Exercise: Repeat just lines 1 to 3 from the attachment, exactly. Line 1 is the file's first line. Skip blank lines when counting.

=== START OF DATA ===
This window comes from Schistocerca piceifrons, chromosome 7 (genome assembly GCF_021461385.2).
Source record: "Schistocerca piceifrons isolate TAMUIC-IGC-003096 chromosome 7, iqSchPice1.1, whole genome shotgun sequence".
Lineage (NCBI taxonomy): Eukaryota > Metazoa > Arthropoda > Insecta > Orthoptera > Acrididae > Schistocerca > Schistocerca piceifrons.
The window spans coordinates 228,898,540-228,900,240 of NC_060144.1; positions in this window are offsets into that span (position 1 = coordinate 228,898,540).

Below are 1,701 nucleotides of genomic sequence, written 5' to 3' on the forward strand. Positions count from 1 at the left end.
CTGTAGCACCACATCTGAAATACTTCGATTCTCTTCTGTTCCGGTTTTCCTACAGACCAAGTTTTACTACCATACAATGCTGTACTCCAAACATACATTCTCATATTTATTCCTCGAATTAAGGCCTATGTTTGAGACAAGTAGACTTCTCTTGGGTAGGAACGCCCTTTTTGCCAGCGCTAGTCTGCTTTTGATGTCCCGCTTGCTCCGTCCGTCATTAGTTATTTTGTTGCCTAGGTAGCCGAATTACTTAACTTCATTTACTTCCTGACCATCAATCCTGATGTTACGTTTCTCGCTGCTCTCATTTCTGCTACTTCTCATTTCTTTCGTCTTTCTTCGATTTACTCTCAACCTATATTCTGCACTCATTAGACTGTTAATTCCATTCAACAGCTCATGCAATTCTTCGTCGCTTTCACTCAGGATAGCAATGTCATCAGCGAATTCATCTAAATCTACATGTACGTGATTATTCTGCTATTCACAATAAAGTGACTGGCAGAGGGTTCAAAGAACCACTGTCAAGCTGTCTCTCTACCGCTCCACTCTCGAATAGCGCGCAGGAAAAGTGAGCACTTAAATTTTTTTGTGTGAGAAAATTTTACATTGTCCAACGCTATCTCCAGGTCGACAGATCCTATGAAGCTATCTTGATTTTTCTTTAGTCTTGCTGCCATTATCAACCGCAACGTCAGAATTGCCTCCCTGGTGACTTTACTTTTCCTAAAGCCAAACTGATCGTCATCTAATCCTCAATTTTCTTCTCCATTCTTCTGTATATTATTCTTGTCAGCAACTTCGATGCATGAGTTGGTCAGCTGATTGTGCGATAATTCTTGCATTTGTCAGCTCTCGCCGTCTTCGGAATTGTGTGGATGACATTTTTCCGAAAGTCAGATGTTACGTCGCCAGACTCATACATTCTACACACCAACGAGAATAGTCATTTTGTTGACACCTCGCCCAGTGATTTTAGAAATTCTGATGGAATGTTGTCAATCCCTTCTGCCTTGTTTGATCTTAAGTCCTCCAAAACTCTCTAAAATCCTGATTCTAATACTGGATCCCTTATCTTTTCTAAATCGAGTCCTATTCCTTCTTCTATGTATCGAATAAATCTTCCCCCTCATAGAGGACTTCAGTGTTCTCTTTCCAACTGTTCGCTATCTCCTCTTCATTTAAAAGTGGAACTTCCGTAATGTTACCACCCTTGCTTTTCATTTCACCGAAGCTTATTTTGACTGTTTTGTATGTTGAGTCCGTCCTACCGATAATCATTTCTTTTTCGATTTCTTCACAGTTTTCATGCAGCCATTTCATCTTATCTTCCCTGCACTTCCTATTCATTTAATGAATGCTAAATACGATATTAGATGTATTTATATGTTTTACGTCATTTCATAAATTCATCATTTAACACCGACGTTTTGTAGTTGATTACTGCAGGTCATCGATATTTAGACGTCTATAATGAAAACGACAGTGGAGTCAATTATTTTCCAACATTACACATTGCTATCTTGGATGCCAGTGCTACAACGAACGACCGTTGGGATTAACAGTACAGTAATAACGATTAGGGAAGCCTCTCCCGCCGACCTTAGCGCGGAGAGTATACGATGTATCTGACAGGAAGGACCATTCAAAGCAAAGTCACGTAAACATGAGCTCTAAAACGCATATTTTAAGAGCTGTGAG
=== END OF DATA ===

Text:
This window comes from Schistocerca piceifrons, chromosome 7 (genome assembly GCF_021461385.2).
Source record: "Schistocerca piceifrons isolate TAMUIC-IGC-003096 chromosome 7, iqSchPice1.1, whole genome shotgun sequence".
Lineage (NCBI taxonomy): Eukaryota > Metazoa > Arthropoda > Insecta > Orthoptera > Acrididae > Schistocerca > Schistocerca piceifrons.